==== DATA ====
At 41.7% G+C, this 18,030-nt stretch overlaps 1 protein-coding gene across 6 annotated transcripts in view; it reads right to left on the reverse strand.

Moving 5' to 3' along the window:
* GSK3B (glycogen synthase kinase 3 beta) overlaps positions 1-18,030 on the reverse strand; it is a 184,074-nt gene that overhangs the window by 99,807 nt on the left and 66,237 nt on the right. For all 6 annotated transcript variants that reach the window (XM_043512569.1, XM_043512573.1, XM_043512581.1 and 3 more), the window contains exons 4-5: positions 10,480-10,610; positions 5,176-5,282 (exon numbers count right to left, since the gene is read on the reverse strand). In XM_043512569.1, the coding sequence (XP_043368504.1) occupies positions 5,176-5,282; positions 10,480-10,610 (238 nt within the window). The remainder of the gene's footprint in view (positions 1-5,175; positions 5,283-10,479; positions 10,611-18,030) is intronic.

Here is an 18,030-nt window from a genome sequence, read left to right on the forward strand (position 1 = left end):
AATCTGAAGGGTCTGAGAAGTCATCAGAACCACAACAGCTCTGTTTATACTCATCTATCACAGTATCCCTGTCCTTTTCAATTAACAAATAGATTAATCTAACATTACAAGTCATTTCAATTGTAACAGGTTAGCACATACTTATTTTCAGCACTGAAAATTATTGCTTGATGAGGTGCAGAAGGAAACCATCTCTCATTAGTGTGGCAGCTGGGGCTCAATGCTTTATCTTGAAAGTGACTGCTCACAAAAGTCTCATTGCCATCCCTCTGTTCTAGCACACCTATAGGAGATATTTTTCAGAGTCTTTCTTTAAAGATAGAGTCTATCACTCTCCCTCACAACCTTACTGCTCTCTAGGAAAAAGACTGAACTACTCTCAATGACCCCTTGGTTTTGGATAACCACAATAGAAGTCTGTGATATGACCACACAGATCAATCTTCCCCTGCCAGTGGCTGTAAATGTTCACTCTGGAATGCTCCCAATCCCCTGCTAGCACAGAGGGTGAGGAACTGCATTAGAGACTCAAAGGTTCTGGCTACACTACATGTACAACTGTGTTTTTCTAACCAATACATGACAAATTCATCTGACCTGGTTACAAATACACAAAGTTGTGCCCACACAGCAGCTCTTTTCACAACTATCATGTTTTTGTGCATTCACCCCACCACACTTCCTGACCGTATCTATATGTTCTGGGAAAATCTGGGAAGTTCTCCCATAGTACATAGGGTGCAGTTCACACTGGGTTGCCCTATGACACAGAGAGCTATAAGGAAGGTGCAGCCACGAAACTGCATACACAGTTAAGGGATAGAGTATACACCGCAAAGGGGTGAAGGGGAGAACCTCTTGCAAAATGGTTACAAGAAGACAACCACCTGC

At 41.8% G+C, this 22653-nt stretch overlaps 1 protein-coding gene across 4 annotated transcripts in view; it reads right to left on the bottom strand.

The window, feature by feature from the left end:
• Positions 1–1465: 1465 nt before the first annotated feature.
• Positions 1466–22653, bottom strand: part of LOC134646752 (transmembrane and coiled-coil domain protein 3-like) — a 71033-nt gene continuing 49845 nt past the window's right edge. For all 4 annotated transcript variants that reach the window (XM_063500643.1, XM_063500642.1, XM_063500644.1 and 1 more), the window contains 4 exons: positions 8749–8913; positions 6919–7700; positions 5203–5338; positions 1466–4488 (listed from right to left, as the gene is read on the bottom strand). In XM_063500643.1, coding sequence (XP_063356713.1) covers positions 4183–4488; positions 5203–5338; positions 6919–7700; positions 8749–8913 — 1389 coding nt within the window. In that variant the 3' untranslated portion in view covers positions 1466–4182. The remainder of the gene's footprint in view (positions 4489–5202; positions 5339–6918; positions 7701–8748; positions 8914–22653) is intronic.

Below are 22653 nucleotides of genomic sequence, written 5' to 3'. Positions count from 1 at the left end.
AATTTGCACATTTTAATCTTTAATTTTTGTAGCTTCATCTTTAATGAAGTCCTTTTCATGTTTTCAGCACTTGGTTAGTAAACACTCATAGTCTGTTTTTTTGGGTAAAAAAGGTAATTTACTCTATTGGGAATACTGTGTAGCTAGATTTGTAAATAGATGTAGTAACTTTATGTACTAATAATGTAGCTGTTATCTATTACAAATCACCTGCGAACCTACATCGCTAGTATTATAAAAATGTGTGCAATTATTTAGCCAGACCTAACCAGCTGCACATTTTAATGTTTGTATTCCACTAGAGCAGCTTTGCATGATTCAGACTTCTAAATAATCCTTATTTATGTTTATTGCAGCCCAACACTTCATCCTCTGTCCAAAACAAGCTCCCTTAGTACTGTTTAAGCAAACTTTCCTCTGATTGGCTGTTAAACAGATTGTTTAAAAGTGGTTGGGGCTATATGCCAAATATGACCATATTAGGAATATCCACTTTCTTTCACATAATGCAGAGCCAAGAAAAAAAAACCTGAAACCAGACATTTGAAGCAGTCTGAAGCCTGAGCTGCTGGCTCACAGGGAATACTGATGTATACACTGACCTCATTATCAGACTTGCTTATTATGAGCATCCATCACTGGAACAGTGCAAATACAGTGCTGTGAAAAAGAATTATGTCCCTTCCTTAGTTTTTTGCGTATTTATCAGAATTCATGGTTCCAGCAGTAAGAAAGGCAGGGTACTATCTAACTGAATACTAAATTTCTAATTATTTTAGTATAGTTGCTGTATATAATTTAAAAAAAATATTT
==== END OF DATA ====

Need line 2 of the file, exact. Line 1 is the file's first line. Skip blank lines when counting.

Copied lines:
Moving 5' to 3' along the window: